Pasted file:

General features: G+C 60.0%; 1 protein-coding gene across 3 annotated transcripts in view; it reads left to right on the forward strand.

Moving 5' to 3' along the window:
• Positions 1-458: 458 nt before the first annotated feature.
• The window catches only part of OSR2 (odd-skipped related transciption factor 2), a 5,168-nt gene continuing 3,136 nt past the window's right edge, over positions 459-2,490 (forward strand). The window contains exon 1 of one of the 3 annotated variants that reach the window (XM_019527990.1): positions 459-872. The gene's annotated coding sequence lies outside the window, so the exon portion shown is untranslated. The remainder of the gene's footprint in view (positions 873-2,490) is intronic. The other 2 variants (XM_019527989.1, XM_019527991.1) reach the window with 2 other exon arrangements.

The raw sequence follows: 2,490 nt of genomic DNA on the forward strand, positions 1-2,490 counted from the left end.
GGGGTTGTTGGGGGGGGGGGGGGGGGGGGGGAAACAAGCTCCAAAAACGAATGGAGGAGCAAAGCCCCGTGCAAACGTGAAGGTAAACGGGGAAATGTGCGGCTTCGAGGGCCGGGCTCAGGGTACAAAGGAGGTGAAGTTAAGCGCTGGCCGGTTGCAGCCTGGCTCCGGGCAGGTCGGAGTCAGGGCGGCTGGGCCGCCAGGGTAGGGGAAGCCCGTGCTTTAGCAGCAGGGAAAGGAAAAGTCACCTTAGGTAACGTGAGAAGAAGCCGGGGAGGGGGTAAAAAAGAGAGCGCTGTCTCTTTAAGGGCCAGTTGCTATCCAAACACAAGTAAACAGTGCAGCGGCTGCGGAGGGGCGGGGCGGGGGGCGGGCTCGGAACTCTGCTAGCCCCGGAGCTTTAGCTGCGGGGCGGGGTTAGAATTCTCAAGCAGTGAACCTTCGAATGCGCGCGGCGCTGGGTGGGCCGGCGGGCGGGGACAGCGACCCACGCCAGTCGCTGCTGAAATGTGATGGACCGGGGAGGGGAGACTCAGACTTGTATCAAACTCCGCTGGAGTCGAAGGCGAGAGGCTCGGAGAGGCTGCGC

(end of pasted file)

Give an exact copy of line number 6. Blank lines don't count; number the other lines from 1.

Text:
GGGGTTGTTGGGGGGGGGGGGGGGGGGGGGGAAACAAGCTCCAAAAACGAATGGAGGAGCAAAGCCCCGTGCAAACGTGAAGGTAAACGGGGAAATGTGCGGCTTCGAGGGCCGGGCTCAGGGTACAAAGGAGGTGAAGTTAAGCGCTGGCCGGTTGCAGCCTGGCTCCGGGCAGGTCGGAGTCAGGGCGGCTGGGCCGCCAGGGTAGGGGAAGCCCGTGCTTTAGCAGCAGGGAAAGGAAAAGTCACCTTAGGTAACGTGAGAAGAAGCCGGGGAGGGGGTAAAAAAGAGAGCGCTGTCTCTTTAAGGGCCAGTTGCTATCCAAACACAAGTAAACAGTGCAGCGGCTGCGGAGGGGCGGGGCGGGGGGCGGGCTCGGAACTCTGCTAGCCCCGGAGCTTTAGCTGCGGGGCGGGGTTAGAATTCTCAAGCAGTGAACCTTCGAATGCGCGCGGCGCTGGGTGGGCCGGCGGGCGGGGACAGCGACCCACGCCAGTCGCTGCTGAAATGTGATGGACCGGGGAGGGGAGACTCAGACTTGTATCAAACTCCGCTGGAGTCGAAGGCGAGAGGCTCGGAGAGGCTGCGC